If you think the Senate Judiciary Committee’s markup of the Gang of 8 bill has been intense so far, you ain’t seen nothin’ yet. As the SJC moves into Titles II and III of the bill—which cover everything from E-Verify to detention policy to family immigration to agricultural workers, not to mention the path to citizenship itself—we’re highlighting some of the major areas we expect to see addressed, and the amendments we’re particularly hopeful about or upset by within each one. That’s why we’re starting this “Amendments that Matter” blog series today. Below is a guest post from David Leopold, general counsel and past president of the American Immigration Lawyers Association, writing about due process and the Senate Gang of 8 immigration bill.
“Due process and fundamental fairness” are not words often associated with immigration enforcement, especially the deportation process. So, as the Senate Judiciary considers the interior enforcement provisions contained Title III keep a close eye on a several amendments, some promising, others not so much, which go to the heart of due process in immigration proceedings.
Here are a couple of the amendments to root for:
Blumenthal 14— This amendment goes a long way toward restoring due process and fundamental fairness to the immigration courts by proposing four basic due process improvements, including:
- Giving respect to state court judgments to vacate, expunge, or otherwise nullify their own judgments of conviction.
- Preventing the removal of noncitizens from the US for an offense that would not have resulted in deportation at the time the time it was committed. This long-overdue provision reflects our most basic value of fairness.
- Enhancing the procedural protections already in the bill which protects the rights of noncitizens in removal proceedings. Importantly, it adds much needed protections to noncitizens who, through no fault of their own—they were not notified of the hearing date, they were seriously ill, they were attending to a family emergency—did not appear at their removal hearing.
- Making important technical changes which would prevent the deportation of individuals for minor offenses, including in some cases offenses for which they spent no time in prison.
Coons 5—This amendment ensures that a noncitizen facing deportation will receive a copy of their immigration file. That’s important because immigration law is very complex. Even though a person may be subject to deportation, the immigration law may include the right to apply to the immigration judge for the right to remain lawfully in the US. But a person in deportation proceedings may not even know he or she is eligible for relief from deportation without looking at their immigration file. By giving immigrants in deportation proceedings a chance to review their immigration history, this amendment strengthens the integrity of our immigration courts.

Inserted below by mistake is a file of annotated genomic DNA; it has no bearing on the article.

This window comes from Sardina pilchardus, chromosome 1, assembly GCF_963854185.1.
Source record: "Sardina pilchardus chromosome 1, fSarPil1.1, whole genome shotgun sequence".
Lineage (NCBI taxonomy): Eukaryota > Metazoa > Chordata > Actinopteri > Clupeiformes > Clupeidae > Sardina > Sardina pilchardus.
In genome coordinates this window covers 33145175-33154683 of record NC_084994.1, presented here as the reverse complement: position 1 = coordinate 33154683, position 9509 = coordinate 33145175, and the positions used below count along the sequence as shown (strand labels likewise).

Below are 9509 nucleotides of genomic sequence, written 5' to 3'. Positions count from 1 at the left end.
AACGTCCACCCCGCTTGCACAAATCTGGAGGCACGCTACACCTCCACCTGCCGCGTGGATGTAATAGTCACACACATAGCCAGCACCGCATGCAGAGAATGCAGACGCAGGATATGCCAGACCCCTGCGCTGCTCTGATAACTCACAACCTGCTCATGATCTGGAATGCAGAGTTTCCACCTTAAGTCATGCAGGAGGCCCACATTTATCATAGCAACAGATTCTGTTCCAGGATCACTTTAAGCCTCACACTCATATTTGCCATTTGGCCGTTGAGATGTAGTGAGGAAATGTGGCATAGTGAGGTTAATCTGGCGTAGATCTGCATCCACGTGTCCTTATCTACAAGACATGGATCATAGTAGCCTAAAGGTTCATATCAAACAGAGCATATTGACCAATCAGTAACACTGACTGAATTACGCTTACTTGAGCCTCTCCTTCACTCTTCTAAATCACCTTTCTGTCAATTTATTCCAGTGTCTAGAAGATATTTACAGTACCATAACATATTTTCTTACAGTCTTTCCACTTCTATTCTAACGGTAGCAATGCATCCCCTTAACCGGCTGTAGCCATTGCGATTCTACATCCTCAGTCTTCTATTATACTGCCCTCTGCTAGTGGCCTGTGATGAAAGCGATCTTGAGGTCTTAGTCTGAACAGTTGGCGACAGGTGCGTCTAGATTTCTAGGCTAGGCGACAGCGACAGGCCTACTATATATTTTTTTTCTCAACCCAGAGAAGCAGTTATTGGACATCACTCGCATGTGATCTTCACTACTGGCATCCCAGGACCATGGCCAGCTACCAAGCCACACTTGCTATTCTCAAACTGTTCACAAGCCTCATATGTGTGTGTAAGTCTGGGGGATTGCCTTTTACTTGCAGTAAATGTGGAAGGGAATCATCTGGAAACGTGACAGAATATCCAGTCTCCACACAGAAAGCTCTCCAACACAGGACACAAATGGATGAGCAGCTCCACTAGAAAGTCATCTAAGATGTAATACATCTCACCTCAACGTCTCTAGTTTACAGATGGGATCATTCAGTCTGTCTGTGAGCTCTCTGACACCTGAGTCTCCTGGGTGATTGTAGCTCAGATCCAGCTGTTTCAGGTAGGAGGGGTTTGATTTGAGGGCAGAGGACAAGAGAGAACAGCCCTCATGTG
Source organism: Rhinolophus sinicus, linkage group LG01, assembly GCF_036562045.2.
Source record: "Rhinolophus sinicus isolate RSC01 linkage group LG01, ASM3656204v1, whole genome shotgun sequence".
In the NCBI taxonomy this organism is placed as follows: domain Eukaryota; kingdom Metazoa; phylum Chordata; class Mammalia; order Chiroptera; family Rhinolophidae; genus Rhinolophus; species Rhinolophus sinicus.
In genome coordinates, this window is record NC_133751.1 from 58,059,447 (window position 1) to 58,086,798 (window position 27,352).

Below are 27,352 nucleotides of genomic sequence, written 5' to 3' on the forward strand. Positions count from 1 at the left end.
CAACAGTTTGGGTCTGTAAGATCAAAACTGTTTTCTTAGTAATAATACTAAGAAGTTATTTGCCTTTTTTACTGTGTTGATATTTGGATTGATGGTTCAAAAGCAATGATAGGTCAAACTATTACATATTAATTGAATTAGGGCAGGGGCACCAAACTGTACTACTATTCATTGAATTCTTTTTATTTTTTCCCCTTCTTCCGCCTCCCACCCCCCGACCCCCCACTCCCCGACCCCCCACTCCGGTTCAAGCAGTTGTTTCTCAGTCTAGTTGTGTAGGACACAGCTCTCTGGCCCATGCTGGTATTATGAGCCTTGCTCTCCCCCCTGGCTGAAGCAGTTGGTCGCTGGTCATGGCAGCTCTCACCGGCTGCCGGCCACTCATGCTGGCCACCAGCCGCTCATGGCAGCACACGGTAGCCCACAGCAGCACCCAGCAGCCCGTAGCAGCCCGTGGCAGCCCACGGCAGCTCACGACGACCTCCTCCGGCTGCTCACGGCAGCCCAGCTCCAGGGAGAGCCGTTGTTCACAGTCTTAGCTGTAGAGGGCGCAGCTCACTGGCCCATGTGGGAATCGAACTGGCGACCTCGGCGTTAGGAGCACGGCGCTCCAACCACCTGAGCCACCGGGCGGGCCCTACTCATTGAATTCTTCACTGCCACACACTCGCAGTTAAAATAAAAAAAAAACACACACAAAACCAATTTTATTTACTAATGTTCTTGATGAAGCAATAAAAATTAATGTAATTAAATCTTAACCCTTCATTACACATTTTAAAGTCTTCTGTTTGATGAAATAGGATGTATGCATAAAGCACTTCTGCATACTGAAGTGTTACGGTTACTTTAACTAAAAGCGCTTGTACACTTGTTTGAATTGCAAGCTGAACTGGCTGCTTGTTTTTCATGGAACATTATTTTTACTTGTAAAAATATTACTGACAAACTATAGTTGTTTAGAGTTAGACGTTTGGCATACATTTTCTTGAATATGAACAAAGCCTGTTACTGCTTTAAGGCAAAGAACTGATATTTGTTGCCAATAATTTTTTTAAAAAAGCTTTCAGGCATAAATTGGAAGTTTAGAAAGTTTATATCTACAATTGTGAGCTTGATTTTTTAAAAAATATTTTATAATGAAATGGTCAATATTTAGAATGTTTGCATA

And here are a couple of amendments that are cause concern:
Grassley 43—The base bill already gets tough on noncitizens convicted of gang related crimes. But as the Los Angeles Times said on its editorial page, this amendment goes too far by “excluding immigrants who have no criminal history simply because their names appear in a database of gang members or on a gang injunction.” Relying on factors like tattoos, style of dress, ethnic background, or neighborhood associations, it gives no opportunity for an alleged gang member to present his/her case to a judge and could lead to racial profiling and discrimination..
Grassley 44—The bill already provides tough provisions against drunk driving. But this amendment goes too far by making 3 drunk driving offenses an aggravated felony. That would mean automatic detention and permanent exile, regardless of how old the offense is, U.S. family ties, or evidence of rehabilitation. It would also apply to DUI convictions that occurred years ago, regardless of rehabilitation, offending our basic notions of due process and fairness.
Grassley 45-47–These amendments would lead to the imprisonment of more immigrants for what is essentially a status offense, wasting taxpayer dollars, worsening prison crowding problems, and diverting law enforcement from going after traffickers, smugglers, and other dangerous criminals.
The amendments would also needlessly harm immigrants who are actually victims of domestic violence. Often, both parties in a domestic dispute are arrested, and at times, the person who speaks less English or is undocumented is mistaken for the abuser. That will harm our communities by breaking up families and putting domestic violence survivors at risk of deportation.
Finally these amendments would strip long-needed due process protections and procedural improvements to the fairness and efficiency of the immigration custody review process contained in S.744. It also eliminates an important provision that would align immigration bond determinations with criminal justice standards.
As the Senate marks up Title III it is critical that the senators strike an important balance between necessary enforcement of the immigration law and the protection of fundamental fairness and due process. We need to ensure that the immigration law ultimately enacted by Congress jealously guards the cherished freedoms and protections we all hold dear.